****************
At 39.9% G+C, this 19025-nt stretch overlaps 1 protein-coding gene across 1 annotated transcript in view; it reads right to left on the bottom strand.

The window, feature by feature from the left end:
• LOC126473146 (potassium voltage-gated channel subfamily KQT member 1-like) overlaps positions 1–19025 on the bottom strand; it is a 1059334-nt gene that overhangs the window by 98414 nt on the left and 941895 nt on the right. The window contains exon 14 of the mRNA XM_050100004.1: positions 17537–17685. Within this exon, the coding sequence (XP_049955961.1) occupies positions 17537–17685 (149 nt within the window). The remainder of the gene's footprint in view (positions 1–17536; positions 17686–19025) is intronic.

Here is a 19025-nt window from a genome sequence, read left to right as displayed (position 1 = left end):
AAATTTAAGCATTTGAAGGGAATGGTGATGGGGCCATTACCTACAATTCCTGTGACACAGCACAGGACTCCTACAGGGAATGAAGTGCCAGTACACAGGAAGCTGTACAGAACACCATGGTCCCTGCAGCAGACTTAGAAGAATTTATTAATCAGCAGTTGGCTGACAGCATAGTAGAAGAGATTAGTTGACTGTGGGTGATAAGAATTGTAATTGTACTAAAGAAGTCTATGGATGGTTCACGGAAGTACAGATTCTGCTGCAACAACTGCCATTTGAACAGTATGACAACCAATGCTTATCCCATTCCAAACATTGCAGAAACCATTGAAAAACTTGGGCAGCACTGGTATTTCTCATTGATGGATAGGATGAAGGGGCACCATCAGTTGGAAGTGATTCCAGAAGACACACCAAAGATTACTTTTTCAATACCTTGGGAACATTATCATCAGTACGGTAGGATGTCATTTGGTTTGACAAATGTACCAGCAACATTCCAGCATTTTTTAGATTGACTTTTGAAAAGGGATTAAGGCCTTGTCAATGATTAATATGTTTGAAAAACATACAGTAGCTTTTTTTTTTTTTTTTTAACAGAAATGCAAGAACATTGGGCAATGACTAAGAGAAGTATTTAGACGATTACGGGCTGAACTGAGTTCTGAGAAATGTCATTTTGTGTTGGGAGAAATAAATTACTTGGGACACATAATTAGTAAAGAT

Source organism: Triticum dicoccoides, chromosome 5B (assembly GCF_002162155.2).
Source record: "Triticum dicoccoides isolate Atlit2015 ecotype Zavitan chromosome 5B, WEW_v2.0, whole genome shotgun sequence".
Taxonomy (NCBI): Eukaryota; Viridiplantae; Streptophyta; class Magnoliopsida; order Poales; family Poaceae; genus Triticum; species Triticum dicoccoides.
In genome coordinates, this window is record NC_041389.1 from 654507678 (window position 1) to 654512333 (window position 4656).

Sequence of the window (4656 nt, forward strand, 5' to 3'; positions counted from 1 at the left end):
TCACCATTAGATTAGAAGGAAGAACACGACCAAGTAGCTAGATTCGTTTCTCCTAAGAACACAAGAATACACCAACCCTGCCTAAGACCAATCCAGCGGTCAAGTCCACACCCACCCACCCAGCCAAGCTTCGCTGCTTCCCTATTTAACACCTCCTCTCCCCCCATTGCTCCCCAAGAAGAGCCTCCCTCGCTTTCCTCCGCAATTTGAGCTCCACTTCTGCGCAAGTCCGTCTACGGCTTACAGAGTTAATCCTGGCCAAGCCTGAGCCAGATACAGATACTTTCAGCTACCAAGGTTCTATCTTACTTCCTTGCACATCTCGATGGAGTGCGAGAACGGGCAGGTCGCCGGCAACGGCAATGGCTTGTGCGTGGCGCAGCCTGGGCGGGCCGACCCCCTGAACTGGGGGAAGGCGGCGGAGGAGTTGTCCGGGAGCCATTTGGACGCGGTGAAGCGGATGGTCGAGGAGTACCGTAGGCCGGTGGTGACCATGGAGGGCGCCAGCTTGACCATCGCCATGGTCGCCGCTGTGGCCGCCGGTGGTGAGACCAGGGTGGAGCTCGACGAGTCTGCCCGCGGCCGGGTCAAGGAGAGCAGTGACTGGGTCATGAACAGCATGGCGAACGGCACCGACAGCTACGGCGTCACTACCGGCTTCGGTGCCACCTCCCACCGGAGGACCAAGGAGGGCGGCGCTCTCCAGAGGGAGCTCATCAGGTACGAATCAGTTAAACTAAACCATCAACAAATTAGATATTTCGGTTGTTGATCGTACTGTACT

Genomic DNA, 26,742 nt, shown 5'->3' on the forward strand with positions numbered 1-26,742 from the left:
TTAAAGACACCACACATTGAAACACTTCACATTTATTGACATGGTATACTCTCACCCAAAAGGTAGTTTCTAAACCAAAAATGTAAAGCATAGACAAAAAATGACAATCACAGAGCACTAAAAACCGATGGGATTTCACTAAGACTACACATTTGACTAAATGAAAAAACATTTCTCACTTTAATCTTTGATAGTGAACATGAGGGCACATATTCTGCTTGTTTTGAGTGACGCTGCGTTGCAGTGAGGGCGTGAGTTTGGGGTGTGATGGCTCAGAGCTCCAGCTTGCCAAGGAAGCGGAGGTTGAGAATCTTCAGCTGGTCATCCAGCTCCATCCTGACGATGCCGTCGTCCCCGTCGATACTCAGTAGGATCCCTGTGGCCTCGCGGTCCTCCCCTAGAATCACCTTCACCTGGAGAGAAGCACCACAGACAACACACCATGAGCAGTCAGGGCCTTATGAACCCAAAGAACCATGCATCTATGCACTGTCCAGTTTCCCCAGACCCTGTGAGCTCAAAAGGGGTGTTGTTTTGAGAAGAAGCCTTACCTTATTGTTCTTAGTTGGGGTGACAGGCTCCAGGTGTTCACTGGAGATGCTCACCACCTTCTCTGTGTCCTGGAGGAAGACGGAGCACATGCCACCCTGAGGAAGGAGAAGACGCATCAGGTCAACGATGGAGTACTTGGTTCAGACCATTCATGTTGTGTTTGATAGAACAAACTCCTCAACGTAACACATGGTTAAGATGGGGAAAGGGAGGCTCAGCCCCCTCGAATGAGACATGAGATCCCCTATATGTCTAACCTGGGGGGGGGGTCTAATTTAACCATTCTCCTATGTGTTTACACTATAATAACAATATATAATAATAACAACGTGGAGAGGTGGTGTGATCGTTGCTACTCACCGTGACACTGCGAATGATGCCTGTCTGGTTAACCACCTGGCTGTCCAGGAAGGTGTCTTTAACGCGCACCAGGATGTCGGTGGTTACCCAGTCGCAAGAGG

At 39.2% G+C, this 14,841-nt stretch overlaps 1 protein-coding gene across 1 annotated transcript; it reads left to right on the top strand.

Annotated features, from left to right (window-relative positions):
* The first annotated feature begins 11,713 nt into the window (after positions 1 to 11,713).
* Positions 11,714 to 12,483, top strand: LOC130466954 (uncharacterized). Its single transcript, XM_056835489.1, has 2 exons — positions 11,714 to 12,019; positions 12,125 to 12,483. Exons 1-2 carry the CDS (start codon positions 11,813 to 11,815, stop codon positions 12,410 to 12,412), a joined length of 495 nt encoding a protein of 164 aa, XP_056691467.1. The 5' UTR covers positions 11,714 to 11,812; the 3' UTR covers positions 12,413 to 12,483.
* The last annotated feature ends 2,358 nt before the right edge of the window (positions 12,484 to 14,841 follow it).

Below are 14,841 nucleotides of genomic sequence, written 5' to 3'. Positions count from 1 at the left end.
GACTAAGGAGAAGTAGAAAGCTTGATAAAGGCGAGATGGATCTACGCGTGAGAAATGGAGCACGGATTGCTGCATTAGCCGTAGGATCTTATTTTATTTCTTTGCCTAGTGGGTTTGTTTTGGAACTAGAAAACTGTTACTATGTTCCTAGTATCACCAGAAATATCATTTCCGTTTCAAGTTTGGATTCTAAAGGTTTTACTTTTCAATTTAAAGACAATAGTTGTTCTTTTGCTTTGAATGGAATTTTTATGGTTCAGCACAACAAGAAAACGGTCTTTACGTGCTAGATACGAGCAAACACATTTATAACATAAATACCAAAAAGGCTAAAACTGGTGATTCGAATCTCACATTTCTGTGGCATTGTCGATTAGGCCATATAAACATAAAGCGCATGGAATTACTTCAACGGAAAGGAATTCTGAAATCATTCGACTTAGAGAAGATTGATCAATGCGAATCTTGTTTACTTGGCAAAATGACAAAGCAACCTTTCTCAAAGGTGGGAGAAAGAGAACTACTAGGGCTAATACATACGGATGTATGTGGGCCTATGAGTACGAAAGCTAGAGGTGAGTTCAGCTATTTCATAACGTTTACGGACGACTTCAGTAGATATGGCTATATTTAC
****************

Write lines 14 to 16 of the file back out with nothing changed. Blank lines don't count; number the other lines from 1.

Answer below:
At 39.2% G+C, this 14,841-nt stretch overlaps 1 protein-coding gene across 1 annotated transcript; it reads left to right on the top strand.

Annotated features, from left to right (window-relative positions):
* The first annotated feature begins 11,713 nt into the window (after positions 1 to 11,713).